Nico is a relatable teen who pumps up the radio to drown out her pain and struggles to express her emotions in healthy ways. Alcohol and drug use are prevalent themes as she grapples to come to terms with the loss of her sister, and the characters she meets on the road steer her path towards self-discovery, though some fall into neat stereotypes. Goldberg doesn’t shy away from heavy topics such as addiction, abortion, and suicide; however, some readers will feel the topic of suicide (described by Nico as “the easy way out”) and Nico’s distaste for therapy could be presented to a young adult audience with more compassion and empathy.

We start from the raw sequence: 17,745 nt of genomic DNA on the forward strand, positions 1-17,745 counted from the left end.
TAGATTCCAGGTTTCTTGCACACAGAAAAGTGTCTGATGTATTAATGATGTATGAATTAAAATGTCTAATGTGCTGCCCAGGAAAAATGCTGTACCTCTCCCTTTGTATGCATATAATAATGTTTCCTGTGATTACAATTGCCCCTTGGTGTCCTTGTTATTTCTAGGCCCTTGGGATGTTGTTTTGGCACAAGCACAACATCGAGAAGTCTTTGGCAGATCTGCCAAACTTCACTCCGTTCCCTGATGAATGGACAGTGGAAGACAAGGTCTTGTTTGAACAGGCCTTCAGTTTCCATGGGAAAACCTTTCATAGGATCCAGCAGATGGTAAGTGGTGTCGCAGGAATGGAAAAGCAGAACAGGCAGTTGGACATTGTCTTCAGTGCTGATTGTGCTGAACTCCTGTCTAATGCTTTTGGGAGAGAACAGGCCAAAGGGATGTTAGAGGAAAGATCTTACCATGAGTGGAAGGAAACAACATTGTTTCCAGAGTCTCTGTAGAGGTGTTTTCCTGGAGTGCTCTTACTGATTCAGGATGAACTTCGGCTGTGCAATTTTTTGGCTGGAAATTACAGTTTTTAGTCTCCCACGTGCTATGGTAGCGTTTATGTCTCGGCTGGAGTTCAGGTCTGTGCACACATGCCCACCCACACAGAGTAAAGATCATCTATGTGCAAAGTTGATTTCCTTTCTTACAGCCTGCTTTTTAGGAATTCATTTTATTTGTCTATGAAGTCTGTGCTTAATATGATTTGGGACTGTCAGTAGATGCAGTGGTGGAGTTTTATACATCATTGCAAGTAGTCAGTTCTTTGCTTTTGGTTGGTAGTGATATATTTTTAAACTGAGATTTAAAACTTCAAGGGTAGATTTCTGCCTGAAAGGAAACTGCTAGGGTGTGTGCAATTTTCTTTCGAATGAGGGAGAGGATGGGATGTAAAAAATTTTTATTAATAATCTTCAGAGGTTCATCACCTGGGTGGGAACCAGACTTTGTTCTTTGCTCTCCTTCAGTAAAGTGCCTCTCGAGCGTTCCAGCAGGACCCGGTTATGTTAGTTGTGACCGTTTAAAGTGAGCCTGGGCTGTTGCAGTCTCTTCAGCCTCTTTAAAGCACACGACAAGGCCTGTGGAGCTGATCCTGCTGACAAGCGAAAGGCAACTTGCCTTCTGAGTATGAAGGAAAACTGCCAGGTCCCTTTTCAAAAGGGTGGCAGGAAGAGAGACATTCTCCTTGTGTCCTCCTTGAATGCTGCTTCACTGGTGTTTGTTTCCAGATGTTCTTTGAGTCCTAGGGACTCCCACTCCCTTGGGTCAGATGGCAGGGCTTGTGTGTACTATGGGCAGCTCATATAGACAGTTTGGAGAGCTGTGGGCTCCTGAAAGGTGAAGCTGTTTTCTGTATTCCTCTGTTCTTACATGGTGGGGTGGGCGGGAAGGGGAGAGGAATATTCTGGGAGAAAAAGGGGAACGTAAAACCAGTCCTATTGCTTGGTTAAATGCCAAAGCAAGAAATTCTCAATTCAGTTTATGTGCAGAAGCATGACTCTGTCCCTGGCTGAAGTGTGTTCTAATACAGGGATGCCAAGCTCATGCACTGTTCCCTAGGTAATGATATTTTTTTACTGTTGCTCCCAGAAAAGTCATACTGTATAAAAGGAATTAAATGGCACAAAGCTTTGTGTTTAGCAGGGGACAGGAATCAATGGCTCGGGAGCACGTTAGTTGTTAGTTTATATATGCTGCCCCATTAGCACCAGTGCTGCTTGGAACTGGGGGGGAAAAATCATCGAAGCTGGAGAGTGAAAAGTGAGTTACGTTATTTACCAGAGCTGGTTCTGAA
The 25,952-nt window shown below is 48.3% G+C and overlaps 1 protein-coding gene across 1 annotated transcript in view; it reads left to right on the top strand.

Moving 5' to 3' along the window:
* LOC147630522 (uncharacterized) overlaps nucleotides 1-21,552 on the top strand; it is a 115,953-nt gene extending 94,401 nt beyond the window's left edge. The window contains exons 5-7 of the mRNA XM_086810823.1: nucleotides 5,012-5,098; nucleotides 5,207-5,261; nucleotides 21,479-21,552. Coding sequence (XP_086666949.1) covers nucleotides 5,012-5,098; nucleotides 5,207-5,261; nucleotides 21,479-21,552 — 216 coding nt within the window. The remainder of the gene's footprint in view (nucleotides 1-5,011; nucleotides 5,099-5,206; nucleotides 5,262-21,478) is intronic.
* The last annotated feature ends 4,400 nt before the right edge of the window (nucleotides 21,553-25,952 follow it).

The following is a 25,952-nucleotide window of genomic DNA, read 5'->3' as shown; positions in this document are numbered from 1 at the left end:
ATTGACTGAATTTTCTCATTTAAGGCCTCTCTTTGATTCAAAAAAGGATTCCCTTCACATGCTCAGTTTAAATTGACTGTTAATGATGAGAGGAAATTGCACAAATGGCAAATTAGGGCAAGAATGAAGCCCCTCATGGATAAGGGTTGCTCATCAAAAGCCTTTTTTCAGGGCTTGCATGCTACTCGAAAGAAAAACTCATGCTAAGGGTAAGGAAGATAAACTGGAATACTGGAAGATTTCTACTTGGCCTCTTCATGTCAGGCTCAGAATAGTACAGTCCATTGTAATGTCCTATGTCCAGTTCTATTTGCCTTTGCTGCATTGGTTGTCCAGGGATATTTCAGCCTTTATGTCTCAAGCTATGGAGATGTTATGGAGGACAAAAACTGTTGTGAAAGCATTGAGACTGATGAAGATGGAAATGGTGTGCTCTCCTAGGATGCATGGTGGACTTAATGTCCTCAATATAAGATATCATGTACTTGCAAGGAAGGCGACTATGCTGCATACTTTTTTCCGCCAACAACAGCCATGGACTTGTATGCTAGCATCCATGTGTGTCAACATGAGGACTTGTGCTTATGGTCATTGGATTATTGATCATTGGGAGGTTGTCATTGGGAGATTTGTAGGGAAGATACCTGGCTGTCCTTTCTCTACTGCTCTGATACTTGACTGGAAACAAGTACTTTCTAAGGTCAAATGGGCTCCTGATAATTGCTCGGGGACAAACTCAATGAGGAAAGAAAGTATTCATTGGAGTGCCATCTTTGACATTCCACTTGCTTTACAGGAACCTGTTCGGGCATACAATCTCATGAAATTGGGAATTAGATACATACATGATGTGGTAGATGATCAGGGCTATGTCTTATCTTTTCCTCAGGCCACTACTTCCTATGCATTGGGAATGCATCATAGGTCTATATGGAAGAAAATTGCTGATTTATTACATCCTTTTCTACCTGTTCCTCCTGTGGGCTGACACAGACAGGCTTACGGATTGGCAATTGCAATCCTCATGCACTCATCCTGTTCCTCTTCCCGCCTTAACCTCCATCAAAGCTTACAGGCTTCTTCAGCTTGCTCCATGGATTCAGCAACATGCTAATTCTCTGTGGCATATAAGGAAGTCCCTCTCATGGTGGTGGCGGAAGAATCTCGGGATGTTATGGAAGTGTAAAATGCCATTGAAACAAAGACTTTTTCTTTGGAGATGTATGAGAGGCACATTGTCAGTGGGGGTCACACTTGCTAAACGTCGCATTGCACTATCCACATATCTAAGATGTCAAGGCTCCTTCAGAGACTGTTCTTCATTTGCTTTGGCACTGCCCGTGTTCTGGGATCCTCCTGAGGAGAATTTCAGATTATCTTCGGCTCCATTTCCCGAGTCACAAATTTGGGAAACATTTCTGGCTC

Just as the title evokes Soul Asylum, each of Goldberg’s chapters is named for a vintage rock cut, and the manuscript is divided into “Side A” and “Side B,” a welcome motif for readers who spent their formative years rocking out to grunge. Nineties references pepper the story, from Nico’s “MAC Viva Glam Taupe Lipstick” to her Sony Sports Walkman to the Liz Phair classic that closes a chapter with an emotional punch. Goldberg’’s storytelling is heartfelt, assured, and polished. Readers wanting to relive the alternative rock scene of the era will immediately bond with Nico as she struggles to step out of her grief and into the light.
Takeaway: A heartfelt story of a teenager on the verge of a breakdown discovering her strength on a 90s grunge roadtrip.
Great for fans of: Elizabeth Keenan’s Rebel Girls, Meagan Macvie’s The Ocean in My Ears.
Design and typography: A+
Marketing copy: A+